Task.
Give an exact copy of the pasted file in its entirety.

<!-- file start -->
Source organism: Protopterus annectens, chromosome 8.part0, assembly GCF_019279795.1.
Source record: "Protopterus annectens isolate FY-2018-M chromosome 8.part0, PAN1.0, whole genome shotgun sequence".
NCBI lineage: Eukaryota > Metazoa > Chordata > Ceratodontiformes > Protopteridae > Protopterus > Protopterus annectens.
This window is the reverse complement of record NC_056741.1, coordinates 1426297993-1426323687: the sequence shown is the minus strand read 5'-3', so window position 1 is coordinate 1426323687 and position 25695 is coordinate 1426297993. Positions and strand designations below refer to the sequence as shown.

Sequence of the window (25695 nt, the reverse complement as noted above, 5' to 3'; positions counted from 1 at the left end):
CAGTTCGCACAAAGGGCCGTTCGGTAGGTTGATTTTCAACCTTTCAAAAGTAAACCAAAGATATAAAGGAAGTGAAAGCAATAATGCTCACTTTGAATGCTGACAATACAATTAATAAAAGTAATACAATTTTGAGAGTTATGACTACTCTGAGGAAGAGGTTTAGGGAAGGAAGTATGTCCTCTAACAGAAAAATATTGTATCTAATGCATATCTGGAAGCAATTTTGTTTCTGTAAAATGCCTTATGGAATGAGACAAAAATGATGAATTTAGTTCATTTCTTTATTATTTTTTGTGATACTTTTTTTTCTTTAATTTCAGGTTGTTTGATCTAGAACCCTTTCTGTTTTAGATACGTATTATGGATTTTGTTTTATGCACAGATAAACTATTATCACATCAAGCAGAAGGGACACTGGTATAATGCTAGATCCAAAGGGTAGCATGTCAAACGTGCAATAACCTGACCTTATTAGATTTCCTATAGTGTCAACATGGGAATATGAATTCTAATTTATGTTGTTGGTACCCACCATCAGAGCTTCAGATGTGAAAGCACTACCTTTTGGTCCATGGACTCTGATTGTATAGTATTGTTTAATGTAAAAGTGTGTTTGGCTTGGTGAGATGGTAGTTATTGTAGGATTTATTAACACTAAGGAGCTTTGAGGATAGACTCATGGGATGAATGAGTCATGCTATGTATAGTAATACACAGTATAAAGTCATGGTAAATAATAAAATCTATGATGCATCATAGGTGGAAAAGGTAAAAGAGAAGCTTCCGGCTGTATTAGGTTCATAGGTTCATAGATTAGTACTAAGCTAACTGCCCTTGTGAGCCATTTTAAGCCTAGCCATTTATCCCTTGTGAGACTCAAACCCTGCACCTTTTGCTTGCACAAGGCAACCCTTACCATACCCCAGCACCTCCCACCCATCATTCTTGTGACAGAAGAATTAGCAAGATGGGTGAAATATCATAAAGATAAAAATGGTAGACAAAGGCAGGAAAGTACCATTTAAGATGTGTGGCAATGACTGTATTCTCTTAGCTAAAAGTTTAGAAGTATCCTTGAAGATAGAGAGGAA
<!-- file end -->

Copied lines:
Source organism: Protopterus annectens, chromosome 8.part0, assembly GCF_019279795.1.
Source record: "Protopterus annectens isolate FY-2018-M chromosome 8.part0, PAN1.0, whole genome shotgun sequence".
NCBI lineage: Eukaryota > Metazoa > Chordata > Ceratodontiformes > Protopteridae > Protopterus > Protopterus annectens.
This window is the reverse complement of record NC_056741.1, coordinates 1426297993-1426323687: the sequence shown is the minus strand read 5'-3', so window position 1 is coordinate 1426323687 and position 25695 is coordinate 1426297993. Positions and strand designations below refer to the sequence as shown.

Sequence of the window (25695 nt, the reverse complement as noted above, 5' to 3'; positions counted from 1 at the left end):
CAGTTCGCACAAAGGGCCGTTCGGTAGGTTGATTTTCAACCTTTCAAAAGTAAACCAAAGATATAAAGGAAGTGAAAGCAATAATGCTCACTTTGAATGCTGACAATACAATTAATAAAAGTAATACAATTTTGAGAGTTATGACTACTCTGAGGAAGAGGTTTAGGGAAGGAAGTATGTCCTCTAACAGAAAAATATTGTATCTAATGCATATCTGGAAGCAATTTTGTTTCTGTAAAATGCCTTATGGAATGAGACAAAAATGATGAATTTAGTTCATTTCTTTATTATTTTTTGTGATACTTTTTTTTCTTTAATTTCAGGTTGTTTGATCTAGAACCCTTTCTGTTTTAGATACGTATTATGGATTTTGTTTTATGCACAGATAAACTATTATCACATCAAGCAGAAGGGACACTGGTATAATGCTAGATCCAAAGGGTAGCATGTCAAACGTGCAATAACCTGACCTTATTAGATTTCCTATAGTGTCAACATGGGAATATGAATTCTAATTTATGTTGTTGGTACCCACCATCAGAGCTTCAGATGTGAAAGCACTACCTTTTGGTCCATGGACTCTGATTGTATAGTATTGTTTAATGTAAAAGTGTGTTTGGCTTGGTGAGATGGTAGTTATTGTAGGATTTATTAACACTAAGGAGCTTTGAGGATAGACTCATGGGATGAATGAGTCATGCTATGTATAGTAATACACAGTATAAAGTCATGGTAAATAATAAAATCTATGATGCATCATAGGTGGAAAAGGTAAAAGAGAAGCTTCCGGCTGTATTAGGTTCATAGGTTCATAGATTAGTACTAAGCTAACTGCCCTTGTGAGCCATTTTAAGCCTAGCCATTTATCCCTTGTGAGACTCAAACCCTGCACCTTTTGCTTGCACAAGGCAACCCTTACCATACCCCAGCACCTCCCACCCATCATTCTTGTGACAGAAGAATTAGCAAGATGGGTGAAATATCATAAAGATAAAAATGGTAGACAAAGGCAGGAAAGTACCATTTAAGATGTGTGGCAATGACTGTATTCTCTTAGCTAAAAGTTTAGAAGTATCCTTGAAGATAGAGAGGAA